Effectiveness of BNT162b2 (Pfizer-BioNTech) mRNA Vaccination Against Multisystem Inflammatory Syndrome in Children Among Persons Aged 12–18 Years — United States, July–December 2021

On January 7, 2022, this report was posted online as an MMWR Early Release.

Laura D. Zambrano, PhD1,*; Margaret M. Newhams, MPH2,*; Samantha M. Olson, MPH1; Natasha B. Halasa, MD3; Ashley M. Price, MPH1; Julie A. Boom, MD4; Leila C. Sahni, PhD4; Satoshi Kamidani, MD5; Keiko M. Tarquinio, MD6; Aline B. Maddux, MD7; Sabrina M. Heidemann, MD8; Samina S. Bhumbra, MD9; Katherine E. Bline, MD10; Ryan A. Nofziger, MD11; Charlotte V. Hobbs, MD12; Tamara T. Bradford, MD13; Natalie Z. Cvijanovich, MD14; Katherine Irby, MD15; Elizabeth H. Mack, MD16; Melissa L. Cullimore, MD17; Pia S. Pannaraj, MD18; Michele Kong, MD19; Tracie C. Walker, MD20; Shira J. Gertz, MD21; Kelly N. Michelson, MD22; Melissa A. Cameron, MD23; Kathleen Chiotos, MD24; Mia Maamari, MD25; Jennifer E. Schuster, MD26; Amber O. Orzel, MPH2; Manish M. Patel, MD1; Angela P. Campbell, MD1,†; Adrienne G. Randolph, MD2,27,†; Overcoming COVID-19 Investigators (View author affiliations)

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Summary

What is already known about this topic?

The Pfizer-BioNTech vaccine, currently authorized for persons aged ≥5 years, provides a high level of protection against severe COVID-19 in persons aged 12–18 years. Vaccine effectiveness against multisystem inflammatory syndrome in children (MIS-C), which can occur 2–6 weeks after SARS-CoV-2 infection, has remained uncharacterized.

What is added by this report?

Estimated effectiveness of 2 doses of Pfizer-BioNTech vaccine against MIS-C was 91% (95% CI = 78%–97%). Among critically ill MIS-C case-patients requiring life support, all were unvaccinated.

What are the implications for public health practice?

Receipt of 2 doses of Pfizer-BioNTech vaccine is highly effective in preventing MIS-C in persons aged 12–18 years. These findings further reinforce the COVID-19 vaccination recommendation for eligible children.

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This figure is a graphic with text describing how COVID-19 vaccination protects against multisystem inflammatory syndrome in children.

Multisystem inflammatory syndrome in children (MIS-C) is a severe postinfectious hyperinflammatory condition, which generally occurs 2–6 weeks after a typically mild or asymptomatic infection with SARS-CoV-2, the virus that causes COVID-19 (13). In the United States, the BNT162b2 (Pfizer-BioNTech) COVID-19 vaccine is currently authorized for use in children and adolescents aged 5–15 years under an Emergency Use Authorization and is fully licensed by the Food and Drug Administration for persons aged ≥16 years (4). Prelicensure randomized trials in persons aged ≥5 years documented high vaccine efficacy and immunogenicity (5),§ and real-world studies in persons aged 12–18 years demonstrated high vaccine effectiveness (VE) against severe COVID-19 (6). Recent evidence suggests that COVID-19 vaccination is associated with lower MIS-C incidence among adolescents (7); however, VE of the 2-dose Pfizer-BioNTech regimen against MIS-C has not been evaluated. The effectiveness of 2 doses of Pfizer-BioNTech vaccine received ≥28 days before hospital admission in preventing MIS-C was assessed using a test-negative case-control design among hospitalized patients aged 12–18 years at 24 pediatric hospitals in 20 states** during July 1–December 9, 2021, the period when most MIS-C patients could be temporally linked to SARS-CoV-2 B.1.617.2 (Delta) variant predominance. Patients with MIS-C (case-patients) and two groups of hospitalized controls matched to case-patients were evaluated: test-negative controls had at least one COVID-19–like symptom and negative SARS-CoV-2 reverse transcription–polymerase chain reaction (RT-PCR) or antigen-based assay results, and syndrome-negative controls were hospitalized patients without COVID-19–like illness. Among 102 MIS-C case-patients and 181 hospitalized controls, estimated effectiveness of 2 doses of Pfizer-BioNTech vaccine against MIS-C was 91% (95% CI = 78%–97%). All 38 MIS-C patients requiring life support were unvaccinated. Receipt of 2 doses of the Pfizer-BioNTech vaccine is associated with a high level of protection against MIS-C in persons aged 12–18 years, highlighting the importance of vaccination among all eligible children.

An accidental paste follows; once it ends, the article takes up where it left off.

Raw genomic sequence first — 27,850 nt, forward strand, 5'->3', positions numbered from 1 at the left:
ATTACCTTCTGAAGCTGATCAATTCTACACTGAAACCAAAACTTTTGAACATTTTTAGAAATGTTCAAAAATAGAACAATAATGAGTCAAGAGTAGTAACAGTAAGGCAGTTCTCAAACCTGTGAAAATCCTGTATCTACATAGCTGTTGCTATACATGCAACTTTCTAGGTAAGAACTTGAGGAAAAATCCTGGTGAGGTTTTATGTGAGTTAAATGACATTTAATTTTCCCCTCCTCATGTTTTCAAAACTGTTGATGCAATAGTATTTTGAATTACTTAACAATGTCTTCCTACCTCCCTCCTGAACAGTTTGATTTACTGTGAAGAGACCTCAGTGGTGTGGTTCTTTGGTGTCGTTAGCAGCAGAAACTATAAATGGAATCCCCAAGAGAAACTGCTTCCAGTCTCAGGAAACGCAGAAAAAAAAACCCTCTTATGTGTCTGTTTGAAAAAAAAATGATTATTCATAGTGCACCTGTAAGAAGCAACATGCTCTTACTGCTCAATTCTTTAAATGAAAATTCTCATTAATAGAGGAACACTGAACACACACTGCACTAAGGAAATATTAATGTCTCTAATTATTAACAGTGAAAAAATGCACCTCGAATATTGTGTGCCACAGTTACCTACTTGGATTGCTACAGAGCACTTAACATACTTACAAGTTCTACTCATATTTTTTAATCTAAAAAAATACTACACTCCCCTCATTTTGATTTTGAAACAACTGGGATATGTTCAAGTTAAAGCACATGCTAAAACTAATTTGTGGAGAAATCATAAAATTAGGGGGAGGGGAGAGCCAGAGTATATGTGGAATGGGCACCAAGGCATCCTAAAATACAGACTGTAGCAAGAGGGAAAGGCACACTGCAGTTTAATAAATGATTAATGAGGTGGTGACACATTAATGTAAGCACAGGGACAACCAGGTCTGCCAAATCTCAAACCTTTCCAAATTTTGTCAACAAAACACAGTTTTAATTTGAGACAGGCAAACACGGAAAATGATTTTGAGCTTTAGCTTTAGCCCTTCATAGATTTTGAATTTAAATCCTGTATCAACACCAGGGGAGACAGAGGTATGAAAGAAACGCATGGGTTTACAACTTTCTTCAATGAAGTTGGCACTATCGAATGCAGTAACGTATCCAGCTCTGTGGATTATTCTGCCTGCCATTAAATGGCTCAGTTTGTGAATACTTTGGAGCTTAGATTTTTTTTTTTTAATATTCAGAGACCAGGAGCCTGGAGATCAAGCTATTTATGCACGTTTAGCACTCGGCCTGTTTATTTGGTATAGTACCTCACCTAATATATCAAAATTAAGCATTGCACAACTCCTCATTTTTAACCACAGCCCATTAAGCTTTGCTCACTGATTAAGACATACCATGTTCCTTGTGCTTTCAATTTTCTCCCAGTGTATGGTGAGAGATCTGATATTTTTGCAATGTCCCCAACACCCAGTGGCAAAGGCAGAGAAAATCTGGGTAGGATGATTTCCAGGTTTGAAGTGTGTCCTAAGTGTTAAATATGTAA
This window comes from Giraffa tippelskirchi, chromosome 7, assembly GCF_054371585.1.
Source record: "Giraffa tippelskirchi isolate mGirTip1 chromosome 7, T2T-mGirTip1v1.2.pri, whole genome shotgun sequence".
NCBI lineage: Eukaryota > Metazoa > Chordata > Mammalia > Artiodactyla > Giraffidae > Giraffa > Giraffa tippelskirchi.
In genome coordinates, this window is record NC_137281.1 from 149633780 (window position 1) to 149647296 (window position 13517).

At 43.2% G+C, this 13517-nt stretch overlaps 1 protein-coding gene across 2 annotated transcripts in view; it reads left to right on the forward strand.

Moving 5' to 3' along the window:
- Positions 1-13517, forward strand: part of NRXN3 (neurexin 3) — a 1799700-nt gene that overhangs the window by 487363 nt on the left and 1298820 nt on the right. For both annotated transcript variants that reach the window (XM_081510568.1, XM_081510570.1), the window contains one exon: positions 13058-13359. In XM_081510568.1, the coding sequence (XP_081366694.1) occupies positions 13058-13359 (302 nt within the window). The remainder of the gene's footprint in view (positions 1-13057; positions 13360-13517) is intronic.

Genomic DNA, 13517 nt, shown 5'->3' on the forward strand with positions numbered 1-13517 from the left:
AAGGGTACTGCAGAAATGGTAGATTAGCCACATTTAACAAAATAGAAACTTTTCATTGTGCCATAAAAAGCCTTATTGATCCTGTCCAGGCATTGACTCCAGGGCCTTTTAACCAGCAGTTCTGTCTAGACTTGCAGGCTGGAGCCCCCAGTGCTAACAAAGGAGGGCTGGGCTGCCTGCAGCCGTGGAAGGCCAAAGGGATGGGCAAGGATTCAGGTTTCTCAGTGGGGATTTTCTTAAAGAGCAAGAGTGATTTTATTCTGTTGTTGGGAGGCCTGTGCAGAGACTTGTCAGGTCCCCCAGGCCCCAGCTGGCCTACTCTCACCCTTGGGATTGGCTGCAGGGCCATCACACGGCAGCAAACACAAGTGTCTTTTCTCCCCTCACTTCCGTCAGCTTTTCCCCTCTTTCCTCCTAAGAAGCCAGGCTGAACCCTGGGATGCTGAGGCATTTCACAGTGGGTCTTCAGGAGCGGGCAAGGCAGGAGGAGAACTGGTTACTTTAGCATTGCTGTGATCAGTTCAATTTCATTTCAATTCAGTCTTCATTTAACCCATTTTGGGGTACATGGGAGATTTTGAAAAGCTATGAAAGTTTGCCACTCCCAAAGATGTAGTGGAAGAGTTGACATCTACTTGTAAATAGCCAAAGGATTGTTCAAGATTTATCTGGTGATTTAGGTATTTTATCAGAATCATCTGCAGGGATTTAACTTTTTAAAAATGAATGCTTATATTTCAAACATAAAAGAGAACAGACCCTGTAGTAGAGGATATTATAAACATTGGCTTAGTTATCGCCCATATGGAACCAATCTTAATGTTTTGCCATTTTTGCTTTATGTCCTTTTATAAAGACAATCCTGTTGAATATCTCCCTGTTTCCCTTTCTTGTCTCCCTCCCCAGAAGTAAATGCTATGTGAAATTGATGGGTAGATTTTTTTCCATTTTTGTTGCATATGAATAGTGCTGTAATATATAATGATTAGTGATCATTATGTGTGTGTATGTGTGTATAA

This study used a test-negative case-control design, commonly used for postauthorization VE evaluations (6,8). Patients were hospitalized at 24 participating sites in the Overcoming COVID-19 Network, a collaboration between CDC and approximately 70 pediatric hospitals nationwide to assess COVID-19 complications in children and young adults.†† Given that children aged 5–11 years were not recommended to receive the Pfizer-BioNTech vaccine until November 2, 2021,§§ this analysis focused on persons aged 12–18 years.¶¶ VE was assessed by comparing the odds of antecedent vaccination between MIS-C patients and hospitalized controls without evidence of SARS-CoV-2 infection during July 1–December 9, 2021. Case-patients met CDC criteria for MIS-C,*** which included a clinically severe illness requiring hospitalization, temperature ≥100.4°F (38°C) for ≥24 hours or subjective fever, evidence of inflammation (demonstrated by elevated levels of inflammatory markers), involvement of two or more organ systems, no alternative plausible diagnosis, and current or recent SARS-CoV-2 infection, indicated by a positive result from an RT-PCR test, serologic test, or antigen test. Two hospitalized control groups included 1) patients with one or more symptoms consistent with COVID-19, but with a negative result from a SARS-CoV-2 RT-PCR or antigen test (test-negative) and 2) patients without symptoms compatible with COVID-19 who might or might not have received SARS-CoV-2 testing (syndrome-negative).††† Eligible controls were matched to case-patients by site, age group (12–15 years and 16–18 years), and case-patient hospitalization date (within plus or minus approximately 3 weeks).